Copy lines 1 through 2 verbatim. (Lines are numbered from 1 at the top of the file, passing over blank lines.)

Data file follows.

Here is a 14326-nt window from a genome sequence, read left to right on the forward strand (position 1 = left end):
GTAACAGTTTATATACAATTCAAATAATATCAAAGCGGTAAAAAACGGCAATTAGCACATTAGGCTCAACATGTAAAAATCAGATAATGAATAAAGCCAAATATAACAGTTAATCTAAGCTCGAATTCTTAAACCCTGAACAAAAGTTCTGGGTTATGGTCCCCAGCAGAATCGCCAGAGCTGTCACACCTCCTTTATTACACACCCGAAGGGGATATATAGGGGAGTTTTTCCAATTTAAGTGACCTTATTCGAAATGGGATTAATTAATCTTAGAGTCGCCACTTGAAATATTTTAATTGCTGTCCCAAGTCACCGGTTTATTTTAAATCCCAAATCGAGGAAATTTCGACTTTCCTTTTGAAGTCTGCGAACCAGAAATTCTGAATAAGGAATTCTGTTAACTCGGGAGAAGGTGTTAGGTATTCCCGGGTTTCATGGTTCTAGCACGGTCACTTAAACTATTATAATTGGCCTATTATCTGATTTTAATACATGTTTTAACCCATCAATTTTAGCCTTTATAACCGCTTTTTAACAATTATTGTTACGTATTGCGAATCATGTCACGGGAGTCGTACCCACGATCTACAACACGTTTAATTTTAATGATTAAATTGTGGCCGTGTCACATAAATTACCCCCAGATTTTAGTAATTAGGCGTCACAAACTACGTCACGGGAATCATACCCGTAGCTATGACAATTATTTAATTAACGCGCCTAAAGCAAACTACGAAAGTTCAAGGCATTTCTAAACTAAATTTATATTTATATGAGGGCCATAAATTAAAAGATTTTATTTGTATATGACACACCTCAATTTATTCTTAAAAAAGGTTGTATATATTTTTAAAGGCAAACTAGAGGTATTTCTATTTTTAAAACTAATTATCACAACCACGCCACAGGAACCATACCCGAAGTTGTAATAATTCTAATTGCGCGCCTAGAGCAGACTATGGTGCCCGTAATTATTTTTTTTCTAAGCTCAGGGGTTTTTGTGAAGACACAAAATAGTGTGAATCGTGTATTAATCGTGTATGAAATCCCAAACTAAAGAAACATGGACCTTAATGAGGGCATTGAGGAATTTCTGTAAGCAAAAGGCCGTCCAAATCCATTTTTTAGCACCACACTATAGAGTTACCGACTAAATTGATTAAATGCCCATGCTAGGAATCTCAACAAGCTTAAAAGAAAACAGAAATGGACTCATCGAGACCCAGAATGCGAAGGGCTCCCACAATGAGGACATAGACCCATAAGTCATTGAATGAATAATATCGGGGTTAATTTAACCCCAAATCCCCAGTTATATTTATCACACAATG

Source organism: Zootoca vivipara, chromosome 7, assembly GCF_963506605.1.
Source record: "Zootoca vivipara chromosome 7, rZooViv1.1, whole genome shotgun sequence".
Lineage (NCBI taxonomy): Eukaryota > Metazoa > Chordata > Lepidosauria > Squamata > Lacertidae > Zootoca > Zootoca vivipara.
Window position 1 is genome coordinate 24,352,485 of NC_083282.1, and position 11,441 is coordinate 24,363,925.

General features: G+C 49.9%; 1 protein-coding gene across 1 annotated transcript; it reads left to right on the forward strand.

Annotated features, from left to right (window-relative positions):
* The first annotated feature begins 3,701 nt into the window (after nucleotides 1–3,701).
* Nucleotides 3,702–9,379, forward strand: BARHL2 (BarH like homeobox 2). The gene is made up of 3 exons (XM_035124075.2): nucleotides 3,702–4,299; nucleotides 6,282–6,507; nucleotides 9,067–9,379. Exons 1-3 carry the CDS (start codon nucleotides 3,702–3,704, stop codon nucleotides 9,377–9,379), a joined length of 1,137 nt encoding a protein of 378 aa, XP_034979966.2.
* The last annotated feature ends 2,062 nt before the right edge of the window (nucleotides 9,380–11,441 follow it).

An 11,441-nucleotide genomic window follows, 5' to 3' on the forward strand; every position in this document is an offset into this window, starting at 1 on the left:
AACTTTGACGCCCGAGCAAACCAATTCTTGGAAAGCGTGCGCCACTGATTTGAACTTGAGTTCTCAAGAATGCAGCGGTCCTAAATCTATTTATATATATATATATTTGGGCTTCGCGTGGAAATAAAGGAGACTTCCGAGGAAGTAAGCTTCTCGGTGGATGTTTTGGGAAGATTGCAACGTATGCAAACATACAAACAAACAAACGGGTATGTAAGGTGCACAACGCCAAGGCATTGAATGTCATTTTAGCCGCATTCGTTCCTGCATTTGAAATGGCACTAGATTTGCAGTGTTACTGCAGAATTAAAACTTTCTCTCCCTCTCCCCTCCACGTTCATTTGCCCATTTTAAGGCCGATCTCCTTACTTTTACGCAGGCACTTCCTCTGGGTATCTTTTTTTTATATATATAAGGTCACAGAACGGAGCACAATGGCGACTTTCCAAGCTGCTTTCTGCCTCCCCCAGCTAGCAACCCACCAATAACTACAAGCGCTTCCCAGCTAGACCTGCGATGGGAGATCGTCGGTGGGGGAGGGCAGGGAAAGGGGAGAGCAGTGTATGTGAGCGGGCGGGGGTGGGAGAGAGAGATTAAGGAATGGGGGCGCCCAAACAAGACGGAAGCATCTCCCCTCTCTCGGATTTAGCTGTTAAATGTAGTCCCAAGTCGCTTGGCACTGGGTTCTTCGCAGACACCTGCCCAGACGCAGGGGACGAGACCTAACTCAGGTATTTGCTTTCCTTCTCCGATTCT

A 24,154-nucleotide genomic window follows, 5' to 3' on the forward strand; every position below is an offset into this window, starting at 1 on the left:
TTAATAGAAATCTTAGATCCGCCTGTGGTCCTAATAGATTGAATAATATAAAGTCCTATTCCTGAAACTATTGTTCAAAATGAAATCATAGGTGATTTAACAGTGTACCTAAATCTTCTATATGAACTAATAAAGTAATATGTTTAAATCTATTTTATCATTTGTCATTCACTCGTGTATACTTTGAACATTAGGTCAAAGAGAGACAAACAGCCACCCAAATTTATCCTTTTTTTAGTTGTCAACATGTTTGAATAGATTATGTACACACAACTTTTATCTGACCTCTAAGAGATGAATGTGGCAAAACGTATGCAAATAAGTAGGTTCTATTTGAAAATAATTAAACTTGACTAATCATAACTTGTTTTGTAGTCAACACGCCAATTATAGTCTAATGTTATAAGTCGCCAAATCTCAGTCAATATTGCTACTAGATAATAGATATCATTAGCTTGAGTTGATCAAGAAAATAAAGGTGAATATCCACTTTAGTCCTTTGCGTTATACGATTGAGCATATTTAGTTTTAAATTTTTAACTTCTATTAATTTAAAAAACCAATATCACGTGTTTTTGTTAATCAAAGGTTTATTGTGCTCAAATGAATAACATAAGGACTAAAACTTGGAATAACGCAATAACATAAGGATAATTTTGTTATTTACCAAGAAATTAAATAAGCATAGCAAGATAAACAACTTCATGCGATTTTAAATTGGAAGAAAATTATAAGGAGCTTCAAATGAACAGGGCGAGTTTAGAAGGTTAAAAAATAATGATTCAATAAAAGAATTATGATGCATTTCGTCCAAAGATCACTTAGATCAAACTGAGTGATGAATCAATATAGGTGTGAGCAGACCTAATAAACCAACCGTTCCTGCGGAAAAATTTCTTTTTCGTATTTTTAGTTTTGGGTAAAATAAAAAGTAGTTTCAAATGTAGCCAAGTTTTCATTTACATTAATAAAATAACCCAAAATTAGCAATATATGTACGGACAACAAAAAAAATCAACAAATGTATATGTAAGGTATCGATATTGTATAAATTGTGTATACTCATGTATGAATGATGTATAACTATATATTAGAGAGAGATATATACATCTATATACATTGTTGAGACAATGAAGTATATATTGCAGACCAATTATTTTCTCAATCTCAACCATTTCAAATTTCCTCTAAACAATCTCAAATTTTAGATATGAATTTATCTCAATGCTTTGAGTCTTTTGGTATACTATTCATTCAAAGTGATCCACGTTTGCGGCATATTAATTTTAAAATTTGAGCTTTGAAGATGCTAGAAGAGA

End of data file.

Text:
Here is a 14326-nt window from a genome sequence, read left to right on the forward strand (position 1 = left end):
GTAACAGTTTATATACAATTCAAATAATATCAAAGCGGTAAAAAACGGCAATTAGCACATTAGGCTCAACATGTAAAAATCAGATAATGAATAAAGCCAAATATAACAGTTAATCTAAGCTCGAATTCTTAAACCCTGAACAAAAGTTCTGGGTTATGGTCCCCAGCAGAATCGCCAGAGCTGTCACACCTCCTTTATTACACACCCGAAGGGGATATATAGGGGAGTTTTTCCAATTTAAGTGACCTTATTCGAAATGGGATTAATTAATCTTAGAGTCGCCACTTGAAATATTTTAATTGCTGTCCCAAGTCACCGGTTTATTTTAAATCCCAAATCGAGGAAATTTCGACTTTCCTTTTGAAGTCTGCGAACCAGAAATTCTGAATAAGGAATTCTGTTAACTCGGGAGAAGGTGTTAGGTATTCCCGGGTTTCATGGTTCTAGCACGGTCACTTAAACTATTATAATTGGCCTATTATCTGATTTTAATACATGTTTTAACCCATCAATTTTAGCCTTTATAACCGCTTTTTAACAATTATTGTTACGTATTGCGAATCATGTCACGGGAGTCGTACCCACGATCTACAACACGTTTAATTTTAATGATTAAATTGTGGCCGTGTCACATAAATTACCCCCAGATTTTAGTAATTAGGCGTCACAAACTACGTCACGGGAATCATACCCGTAGCTATGACAATTATTTAATTAACGCGCCTAAAGCAAACTACGAAAGTTCAAGGCATTTCTAAACTAAATTTATATTTATATGAGGGCCATAAATTAAAAGATTTTATTTGTATATGACACACCTCAATTTATTCTTAAAAAAGGTTGTATATATTTTTAAAGGCAAACTAGAGGTATTTCTATTTTTAAAACTAATTATCACAACCACGCCACAGGAACCATACCCGAAGTTGTAATAATTCTAATTGCGCGCCTAGAGCAGACTATGGTGCCCGTAATTATTTTTTTTCTAAGCTCAGGGGTTTTTGTGAAGACACAAAATAGTGTGAATCGTGTATTAATCGTGTATGAAATCCCAAACTAAAGAAACATGGACCTTAATGAGGGCATTGAGGAATTTCTGTAAGCAAAAGGCCGTCCAAATCCATTTTTTAGCACCACACTATAGAGTTACCGACTAAATTGATTAAATGCCCATGCTAGGAATCTCAACAAGCTTAAAAGAAAACAGAAATGGACTCATCGAGACCCAGAATGCGAAGGGCTCCCACAATGAGGACATAGACCCATAAGTCATTGAATGAATAATATCGGGGTTAATTTAACCCCAAATCCCCAGTTATATTTATCACACAATG